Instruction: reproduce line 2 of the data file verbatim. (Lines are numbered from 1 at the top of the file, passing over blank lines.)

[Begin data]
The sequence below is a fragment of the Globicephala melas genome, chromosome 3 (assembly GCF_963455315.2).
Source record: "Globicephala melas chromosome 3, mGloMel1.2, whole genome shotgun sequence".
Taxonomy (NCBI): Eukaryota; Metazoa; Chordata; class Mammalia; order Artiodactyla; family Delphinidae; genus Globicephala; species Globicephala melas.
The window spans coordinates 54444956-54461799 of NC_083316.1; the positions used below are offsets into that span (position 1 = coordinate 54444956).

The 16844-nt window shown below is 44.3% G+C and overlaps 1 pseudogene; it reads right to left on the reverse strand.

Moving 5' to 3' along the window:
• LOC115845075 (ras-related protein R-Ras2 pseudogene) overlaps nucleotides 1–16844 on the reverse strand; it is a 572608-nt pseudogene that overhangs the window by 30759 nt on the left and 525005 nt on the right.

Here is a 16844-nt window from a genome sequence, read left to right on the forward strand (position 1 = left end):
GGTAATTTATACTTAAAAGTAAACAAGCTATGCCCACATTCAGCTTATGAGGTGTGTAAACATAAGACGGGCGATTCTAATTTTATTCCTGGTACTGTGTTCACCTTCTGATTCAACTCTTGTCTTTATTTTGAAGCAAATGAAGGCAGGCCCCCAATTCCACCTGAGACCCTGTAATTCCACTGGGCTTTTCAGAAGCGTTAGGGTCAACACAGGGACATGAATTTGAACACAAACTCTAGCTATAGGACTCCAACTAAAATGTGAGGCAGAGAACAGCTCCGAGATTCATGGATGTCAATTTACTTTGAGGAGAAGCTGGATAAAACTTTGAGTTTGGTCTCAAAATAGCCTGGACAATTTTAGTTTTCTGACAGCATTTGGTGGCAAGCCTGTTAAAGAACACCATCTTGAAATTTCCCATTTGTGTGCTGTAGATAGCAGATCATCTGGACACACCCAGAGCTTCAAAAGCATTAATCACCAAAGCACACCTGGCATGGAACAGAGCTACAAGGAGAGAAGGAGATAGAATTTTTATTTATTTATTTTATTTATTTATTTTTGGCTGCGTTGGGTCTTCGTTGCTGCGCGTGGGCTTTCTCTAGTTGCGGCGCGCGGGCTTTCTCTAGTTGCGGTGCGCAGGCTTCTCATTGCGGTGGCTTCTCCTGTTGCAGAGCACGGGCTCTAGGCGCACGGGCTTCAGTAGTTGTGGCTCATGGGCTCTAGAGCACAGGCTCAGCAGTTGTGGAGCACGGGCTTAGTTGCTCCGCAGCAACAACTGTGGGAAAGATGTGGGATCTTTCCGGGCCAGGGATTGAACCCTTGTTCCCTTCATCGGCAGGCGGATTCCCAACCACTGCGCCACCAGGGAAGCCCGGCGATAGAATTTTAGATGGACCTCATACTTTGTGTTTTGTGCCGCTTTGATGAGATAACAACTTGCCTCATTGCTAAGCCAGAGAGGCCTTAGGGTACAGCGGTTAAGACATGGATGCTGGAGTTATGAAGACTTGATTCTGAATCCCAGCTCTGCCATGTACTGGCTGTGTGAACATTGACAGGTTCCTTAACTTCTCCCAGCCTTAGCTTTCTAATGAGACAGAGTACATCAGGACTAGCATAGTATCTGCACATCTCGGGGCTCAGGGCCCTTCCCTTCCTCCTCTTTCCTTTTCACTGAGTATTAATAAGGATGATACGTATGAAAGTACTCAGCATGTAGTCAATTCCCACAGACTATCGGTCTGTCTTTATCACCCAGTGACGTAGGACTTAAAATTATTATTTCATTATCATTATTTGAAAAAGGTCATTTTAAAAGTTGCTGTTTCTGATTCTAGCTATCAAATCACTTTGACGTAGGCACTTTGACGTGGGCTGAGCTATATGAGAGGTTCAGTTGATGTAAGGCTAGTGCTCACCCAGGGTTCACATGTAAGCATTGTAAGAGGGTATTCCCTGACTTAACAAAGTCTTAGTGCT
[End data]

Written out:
Source record: "Globicephala melas chromosome 3, mGloMel1.2, whole genome shotgun sequence".